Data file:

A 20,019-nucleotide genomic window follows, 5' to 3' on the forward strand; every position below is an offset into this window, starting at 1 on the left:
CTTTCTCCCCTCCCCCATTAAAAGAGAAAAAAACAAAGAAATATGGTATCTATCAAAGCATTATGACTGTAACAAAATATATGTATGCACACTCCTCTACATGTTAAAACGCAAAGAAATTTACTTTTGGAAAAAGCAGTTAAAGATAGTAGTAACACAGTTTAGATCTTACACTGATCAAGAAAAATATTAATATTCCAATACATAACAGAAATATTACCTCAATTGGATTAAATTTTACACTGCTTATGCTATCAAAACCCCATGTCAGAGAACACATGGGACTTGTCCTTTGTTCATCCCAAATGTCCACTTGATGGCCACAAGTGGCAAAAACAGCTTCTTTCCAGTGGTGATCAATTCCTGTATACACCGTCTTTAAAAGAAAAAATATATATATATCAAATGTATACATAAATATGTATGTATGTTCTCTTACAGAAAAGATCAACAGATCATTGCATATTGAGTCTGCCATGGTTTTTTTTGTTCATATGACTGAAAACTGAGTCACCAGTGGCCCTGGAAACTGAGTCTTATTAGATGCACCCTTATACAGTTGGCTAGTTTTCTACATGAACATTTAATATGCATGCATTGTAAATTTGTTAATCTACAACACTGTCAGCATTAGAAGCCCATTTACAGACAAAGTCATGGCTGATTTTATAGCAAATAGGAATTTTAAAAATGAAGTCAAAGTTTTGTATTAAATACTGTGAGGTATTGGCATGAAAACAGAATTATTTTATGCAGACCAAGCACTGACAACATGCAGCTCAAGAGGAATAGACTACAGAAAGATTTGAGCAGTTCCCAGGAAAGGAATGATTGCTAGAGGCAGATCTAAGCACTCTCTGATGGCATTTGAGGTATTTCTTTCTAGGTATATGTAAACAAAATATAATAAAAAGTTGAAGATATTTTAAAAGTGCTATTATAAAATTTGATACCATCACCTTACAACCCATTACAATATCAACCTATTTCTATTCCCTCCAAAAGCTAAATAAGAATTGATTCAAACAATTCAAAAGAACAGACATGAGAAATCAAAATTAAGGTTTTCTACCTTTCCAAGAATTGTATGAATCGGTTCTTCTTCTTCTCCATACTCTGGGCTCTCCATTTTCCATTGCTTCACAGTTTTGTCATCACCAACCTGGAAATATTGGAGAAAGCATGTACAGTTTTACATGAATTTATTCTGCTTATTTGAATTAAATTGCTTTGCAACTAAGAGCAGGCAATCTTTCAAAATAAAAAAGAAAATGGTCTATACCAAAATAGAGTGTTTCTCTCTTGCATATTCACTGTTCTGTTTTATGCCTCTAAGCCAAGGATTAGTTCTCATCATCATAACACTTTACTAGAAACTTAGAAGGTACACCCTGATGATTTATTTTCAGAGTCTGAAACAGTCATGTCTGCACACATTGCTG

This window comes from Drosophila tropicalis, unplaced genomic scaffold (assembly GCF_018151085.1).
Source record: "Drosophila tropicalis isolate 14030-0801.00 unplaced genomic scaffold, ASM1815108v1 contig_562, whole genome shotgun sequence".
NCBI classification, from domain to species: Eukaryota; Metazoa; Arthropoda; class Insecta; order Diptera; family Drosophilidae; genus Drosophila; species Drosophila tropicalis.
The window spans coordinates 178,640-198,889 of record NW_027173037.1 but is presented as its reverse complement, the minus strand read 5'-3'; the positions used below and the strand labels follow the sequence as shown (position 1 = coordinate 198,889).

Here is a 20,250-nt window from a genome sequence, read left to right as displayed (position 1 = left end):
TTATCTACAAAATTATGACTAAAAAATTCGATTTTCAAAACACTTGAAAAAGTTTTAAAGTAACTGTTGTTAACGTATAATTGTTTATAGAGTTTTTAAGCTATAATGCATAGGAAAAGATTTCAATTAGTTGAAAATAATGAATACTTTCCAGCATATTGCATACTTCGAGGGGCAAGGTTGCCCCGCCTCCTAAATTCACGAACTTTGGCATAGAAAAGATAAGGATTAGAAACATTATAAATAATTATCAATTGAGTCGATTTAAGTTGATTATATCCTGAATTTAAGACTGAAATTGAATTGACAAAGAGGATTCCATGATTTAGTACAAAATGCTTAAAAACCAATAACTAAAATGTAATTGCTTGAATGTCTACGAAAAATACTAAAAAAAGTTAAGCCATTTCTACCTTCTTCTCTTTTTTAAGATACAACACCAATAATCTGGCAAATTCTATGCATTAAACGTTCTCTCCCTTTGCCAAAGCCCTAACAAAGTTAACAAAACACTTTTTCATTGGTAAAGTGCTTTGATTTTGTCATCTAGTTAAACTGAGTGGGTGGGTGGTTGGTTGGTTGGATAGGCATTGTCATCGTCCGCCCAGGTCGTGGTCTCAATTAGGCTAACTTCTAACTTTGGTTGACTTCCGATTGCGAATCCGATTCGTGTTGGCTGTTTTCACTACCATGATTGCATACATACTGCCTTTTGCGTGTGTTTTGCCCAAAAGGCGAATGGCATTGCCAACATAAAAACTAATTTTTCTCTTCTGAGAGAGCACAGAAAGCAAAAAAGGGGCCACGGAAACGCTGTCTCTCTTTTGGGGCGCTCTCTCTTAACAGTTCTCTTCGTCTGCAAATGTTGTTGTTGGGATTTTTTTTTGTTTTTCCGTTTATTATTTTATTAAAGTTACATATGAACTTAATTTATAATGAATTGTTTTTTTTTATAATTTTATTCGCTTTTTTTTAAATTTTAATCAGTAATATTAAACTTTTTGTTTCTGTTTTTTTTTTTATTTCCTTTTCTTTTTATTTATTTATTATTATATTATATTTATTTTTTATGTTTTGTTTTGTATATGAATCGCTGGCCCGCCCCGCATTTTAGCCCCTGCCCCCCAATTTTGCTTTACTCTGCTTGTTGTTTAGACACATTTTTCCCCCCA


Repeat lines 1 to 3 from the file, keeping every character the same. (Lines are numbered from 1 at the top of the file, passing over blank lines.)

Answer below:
A 20,019-nucleotide genomic window follows, 5' to 3' on the forward strand; every position below is an offset into this window, starting at 1 on the left:
CTTTCTCCCCTCCCCCATTAAAAGAGAAAAAAACAAAGAAATATGGTATCTATCAAAGCATTATGACTGTAACAAAATATATGTATGCACACTCCTCTACATGTTAAAACGCAAAGAAATTTACTTTTGGAAAAAGCAGTTAAAGATAGTAGTAACACAGTTTAGATCTTACACTGATCAAGAAAAATATTAATATTCCAATACATAACAGAAATATTACCTCAATTGGATTAAATTTTACACTGCTTATGCTATCAAAACCCCATGTCAGAGAACACATGGGACTTGTCCTTTGTTCATCCCAAATGTCCACTTGATGGCCACAAGTGGCAAAAACAGCTTCTTTCCAGTGGTGATCAATTCCTGTATACACCGTCTTTAAAAGAAAAAATATATATATATCAAATGTATACATAAATATGTATGTATGTTCTCTTACAGAAAAGATCAACAGATCATTGCATATTGAGTCTGCCATGGTTTTTTTTGTTCATATGACTGAAAACTGAGTCACCAGTGGCCCTGGAAACTGAGTCTTATTAGATGCACCCTTATACAGTTGGCTAGTTTTCTACATGAACATTTAATATGCATGCATTGTAAATTTGTTAATCTACAACACTGTCAGCATTAGAAGCCCATTTACAGACAAAGTCATGGCTGATTTTATAGCAAATAGGAATTTTAAAAATGAAGTCAAAGTTTTGTATTAAATACTGTGAGGTATTGGCATGAAAACAGAATTATTTTATGCAGACCAAGCACTGACAACATGCAGCTCAAGAGGAATAGACTACAGAAAGATTTGAGCAGTTCCCAGGAAAGGAATGATTGCTAGAGGCAGATCTAAGCACTCTCTGATGGCATTTGAGGTATTTCTTTCTAGGTATATGTAAACAAAATATAATAAAAAGTTGAAGATATTTTAAAAGTGCTATTATAAAATTTGATACCATCACCTTACAACCCATTACAATATCAACCTATTTCTATTCCCTCCAAAAGCTAAATAAGAATTGATTCAAACAATTCAAAAGAACAGACATGAGAAATCAAAATTAAGGTTTTCTACCTTTCCAAGAATTGTATGAATCGGTTCTTCTTCTTCTCCATACTCTGGGCTCTCCATTTTCCATTGCTTCACAGTTTTGTCATCACCAACCTGGAAATATTGGAGAAAGCATGTACAGTTTTACATGAATTTATTCTGCTTATTTGAATTAAATTGCTTTGCAACTAAGAGCAGGCAATCTTTCAAAATAAAAAAGAAAATGGTCTATACCAAAATAGAGTGTTTCTCTCTTGCATATTCACTGTTCTGTTTTATGCCTCTAAGCCAAGGATTAGTTCTCATCATCATAACACTTTACTAGAAACTTAGAAGGTACACCCTGATGATTTATTTTCAGAGTCTGAAACAGTCATGTCTGCACACATTGCTG

This window comes from Drosophila tropicalis, unplaced genomic scaffold (assembly GCF_018151085.1).